A former headteacher avoided a teaching ban for “dishonestly” backdating a risk assessment because she was under “a lot of stress and pressure” ahead of an inspection.
A Teaching Regulation Agency panel found Catherina Rowsell-Dickens, former head of Wapping High School, guilty of unacceptable professional conduct following the incident.
She began working at the newly established east London secondary in 2013. But she resigned four years later after a series of allegations prompted a school investigation.
Governors decided claims did not warrant referral to the TRA, but it launched its own probe after a “third party” reported her.
Rowsell-Dickens admitted to backdating a risk assessment over a new hire, when she realised it had not been completed at the time of interview. The TRA had received a covert recording of her discussing the issue with her personal assistant, who flagged the gaps.
The panel said the misconduct finding was “serious” as it involved dishonesty.
But it dismissed a claim she “falsified” information, saying she was simply “trying to recall” the individual’s interview answers when filling in the form.
Ex-head under ‘a lot of stress and pressure’
The TRA ruling found there was “clear evidence she was under a lot of stress and pressure”, with an inspection pending at a new school facing multiple challenges.
Her actions involved “supporting a colleague…as a way of protecting the staff and school”, and she described having “panicked”.
The TRA’s report refers to a “pending Ofsted inspection”, but the head said it was a Department for Education monitoring visit.
Such visits before schools’ first Ofsted inspections are a little-publicised feature of the free school system. Reports are not published, though in 2014 it emerged one Suffolk school was praised shortly before Ofsted graded it “inadequate”.
Wapping High was rated “requires improvement” in 2014 and 2016. It improved to “good” in 2018 under a new head, the school said in a statement.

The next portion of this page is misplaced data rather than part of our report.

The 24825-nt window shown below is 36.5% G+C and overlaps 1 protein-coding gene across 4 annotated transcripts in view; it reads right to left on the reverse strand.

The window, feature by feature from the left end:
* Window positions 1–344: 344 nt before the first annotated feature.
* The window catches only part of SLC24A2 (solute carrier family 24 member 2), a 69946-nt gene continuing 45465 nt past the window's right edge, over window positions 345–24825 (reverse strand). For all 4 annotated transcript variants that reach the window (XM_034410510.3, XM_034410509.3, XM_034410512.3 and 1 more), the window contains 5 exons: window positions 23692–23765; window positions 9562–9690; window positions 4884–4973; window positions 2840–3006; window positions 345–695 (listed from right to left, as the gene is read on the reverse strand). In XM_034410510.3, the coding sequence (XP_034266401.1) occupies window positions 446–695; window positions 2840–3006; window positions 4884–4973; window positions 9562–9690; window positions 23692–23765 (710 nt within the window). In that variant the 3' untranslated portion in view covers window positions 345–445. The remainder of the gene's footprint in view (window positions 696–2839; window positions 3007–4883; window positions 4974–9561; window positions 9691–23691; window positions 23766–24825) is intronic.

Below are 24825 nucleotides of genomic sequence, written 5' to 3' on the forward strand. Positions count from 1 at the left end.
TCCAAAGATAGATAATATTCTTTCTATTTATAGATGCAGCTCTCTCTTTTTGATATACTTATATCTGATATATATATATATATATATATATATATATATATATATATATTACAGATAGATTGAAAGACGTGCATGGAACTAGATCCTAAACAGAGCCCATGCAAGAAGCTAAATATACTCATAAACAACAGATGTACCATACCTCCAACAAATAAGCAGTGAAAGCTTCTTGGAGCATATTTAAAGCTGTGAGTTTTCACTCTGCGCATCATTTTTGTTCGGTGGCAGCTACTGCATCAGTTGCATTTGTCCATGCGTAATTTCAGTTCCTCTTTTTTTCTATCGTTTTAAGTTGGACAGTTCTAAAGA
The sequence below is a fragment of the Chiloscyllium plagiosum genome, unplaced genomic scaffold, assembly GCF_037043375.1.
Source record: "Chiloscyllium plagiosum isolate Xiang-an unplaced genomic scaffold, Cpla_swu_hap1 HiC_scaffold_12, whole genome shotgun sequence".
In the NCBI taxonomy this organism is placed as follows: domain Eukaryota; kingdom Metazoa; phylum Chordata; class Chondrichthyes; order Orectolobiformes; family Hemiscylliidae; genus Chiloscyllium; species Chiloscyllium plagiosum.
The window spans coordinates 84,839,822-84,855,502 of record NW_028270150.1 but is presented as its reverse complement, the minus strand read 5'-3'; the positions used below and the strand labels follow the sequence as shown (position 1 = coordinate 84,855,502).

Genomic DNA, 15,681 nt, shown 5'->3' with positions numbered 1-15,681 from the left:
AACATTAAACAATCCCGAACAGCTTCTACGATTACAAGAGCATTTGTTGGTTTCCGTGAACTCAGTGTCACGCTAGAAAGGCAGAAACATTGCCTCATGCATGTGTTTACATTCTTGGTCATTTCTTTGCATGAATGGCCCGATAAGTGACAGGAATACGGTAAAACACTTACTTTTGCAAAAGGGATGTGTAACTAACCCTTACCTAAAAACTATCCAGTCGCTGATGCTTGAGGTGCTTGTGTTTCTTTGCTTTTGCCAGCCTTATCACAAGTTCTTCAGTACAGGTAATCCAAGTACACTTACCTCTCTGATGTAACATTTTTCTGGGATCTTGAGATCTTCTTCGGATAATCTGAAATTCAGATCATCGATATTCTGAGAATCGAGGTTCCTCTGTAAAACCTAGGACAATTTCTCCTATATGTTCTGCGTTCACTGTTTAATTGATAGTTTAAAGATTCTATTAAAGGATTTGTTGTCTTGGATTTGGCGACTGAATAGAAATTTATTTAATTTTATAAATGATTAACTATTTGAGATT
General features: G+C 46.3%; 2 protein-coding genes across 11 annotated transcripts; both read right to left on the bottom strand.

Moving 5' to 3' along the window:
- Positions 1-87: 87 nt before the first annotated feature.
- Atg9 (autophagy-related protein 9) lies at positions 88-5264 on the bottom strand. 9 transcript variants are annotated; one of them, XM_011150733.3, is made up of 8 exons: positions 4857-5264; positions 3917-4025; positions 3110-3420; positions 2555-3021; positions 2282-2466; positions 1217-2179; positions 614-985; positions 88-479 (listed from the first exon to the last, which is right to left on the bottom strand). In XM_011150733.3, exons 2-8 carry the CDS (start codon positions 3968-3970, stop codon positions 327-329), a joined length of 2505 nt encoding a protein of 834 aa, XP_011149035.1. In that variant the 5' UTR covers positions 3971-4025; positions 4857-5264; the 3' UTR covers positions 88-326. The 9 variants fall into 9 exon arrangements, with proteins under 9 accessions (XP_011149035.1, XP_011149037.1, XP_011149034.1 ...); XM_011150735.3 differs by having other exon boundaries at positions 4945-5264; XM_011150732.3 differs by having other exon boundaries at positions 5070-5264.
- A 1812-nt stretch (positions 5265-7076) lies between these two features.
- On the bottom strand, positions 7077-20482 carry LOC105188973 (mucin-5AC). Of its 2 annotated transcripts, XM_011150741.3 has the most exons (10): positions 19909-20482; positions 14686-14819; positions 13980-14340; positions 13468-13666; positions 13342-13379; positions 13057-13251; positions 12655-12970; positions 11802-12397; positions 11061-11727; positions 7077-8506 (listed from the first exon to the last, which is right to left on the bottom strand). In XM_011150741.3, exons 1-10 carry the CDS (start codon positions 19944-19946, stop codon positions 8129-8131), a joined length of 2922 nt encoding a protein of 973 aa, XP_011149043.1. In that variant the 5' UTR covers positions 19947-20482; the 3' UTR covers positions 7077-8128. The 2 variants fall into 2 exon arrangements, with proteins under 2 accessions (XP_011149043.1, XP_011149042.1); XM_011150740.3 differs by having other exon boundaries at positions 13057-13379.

The panel said Rowsell-Dickens subsequently showed remorse over the “out of character” incident.
A government official, who rules on misconduct on ministers’ behalf, accepted the TRA panel’s verdict that a ban was “not proportionate”, citing the circumstances and “less serious” nature of the incident.
The TRA panel also cleared her of alleged failure to act on a colleague’s safeguarding concerns over a pupil who stopped attending, or to report absence quickly enough to the council.
A witness claimed they raised concerns the pupil was at risk of female genital mutilation, but the panel accepted Rowsell-Dickens’ denial – and said no other staff raised concerns. While the witness’s evidence was “inconsistent”, the head’s evidence was “credible”.
Former head ‘relieved’
Rowsell-Dickens told Schools Week she was “relieved” allegations were not proved beyond the backdated document, involving an overseas teacher she already knew. “I will always regret this momentary misjudgment,” she added.
She was also “incredibly disappointed” her case had taken so long to resolve. She did not say if she had worked subsequently, but added in a statement: “I feel I have lost four years of my professional life.”
A Schools Week investigation last year highlighted lengthy waits for TRA investigations to conclude, even before Covid.
Julie McCulloch, policy director at school leaders’ union ASCL, said: “While there is never any excuse for unacceptable professional conduct, it is a sign of the intense pressure placed upon school leaders by inspections and monitoring visits that the TRA panel specifically noted this factor in its findings.”
Scrutiny is important, but the inspection system “feels far too harsh”, she added.
The DfE was approached for comment.